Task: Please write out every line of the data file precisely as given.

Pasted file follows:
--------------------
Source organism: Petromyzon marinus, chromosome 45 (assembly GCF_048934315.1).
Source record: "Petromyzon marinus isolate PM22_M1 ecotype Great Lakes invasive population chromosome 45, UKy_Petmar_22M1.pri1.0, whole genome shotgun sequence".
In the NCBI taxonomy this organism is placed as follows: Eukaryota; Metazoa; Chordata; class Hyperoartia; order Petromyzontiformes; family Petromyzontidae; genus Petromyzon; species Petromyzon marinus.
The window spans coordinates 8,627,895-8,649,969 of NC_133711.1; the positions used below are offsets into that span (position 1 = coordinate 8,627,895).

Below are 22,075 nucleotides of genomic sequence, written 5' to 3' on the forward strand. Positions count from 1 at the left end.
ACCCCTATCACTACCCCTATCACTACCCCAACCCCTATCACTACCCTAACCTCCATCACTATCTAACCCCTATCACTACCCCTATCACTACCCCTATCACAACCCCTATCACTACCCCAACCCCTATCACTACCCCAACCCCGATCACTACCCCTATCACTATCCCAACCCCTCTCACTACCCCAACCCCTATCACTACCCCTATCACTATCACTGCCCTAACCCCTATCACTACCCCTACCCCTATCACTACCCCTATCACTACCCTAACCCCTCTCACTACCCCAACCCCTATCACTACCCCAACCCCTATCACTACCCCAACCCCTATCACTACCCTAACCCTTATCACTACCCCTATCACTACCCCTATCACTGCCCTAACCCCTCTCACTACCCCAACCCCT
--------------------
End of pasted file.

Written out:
Source organism: Petromyzon marinus, chromosome 45 (assembly GCF_048934315.1).
Source record: "Petromyzon marinus isolate PM22_M1 ecotype Great Lakes invasive population chromosome 45, UKy_Petmar_22M1.pri1.0, whole genome shotgun sequence".
In the NCBI taxonomy this organism is placed as follows: Eukaryota; Metazoa; Chordata; class Hyperoartia; order Petromyzontiformes; family Petromyzontidae; genus Petromyzon; species Petromyzon marinus.
The window spans coordinates 8,627,895-8,649,969 of NC_133711.1; the positions used below are offsets into that span (position 1 = coordinate 8,627,895).

Below are 22,075 nucleotides of genomic sequence, written 5' to 3' on the forward strand. Positions count from 1 at the left end.
ACCCCTATCACTACCCCTATCACTACCCCAACCCCTATCACTACCCTAACCTCCATCACTATCTAACCCCTATCACTACCCCTATCACTACCCCTATCACAACCCCTATCACTACCCCAACCCCTATCACTACCCCAACCCCGATCACTACCCCTATCACTATCCCAACCCCTCTCACTACCCCAACCCCTATCACTACCCCTATCACTATCACTGCCCTAACCCCTATCACTACCCCTACCCCTATCACTACCCCTATCACTACCCTAACCCCTCTCACTACCCCAACCCCTATCACTACCCCAACCCCTATCACTACCCCAACCCCTATCACTACCCTAACCCTTATCACTACCCCTATCACTACCCCTATCACTGCCCTAACCCCTCTCACTACCCCAACCCCT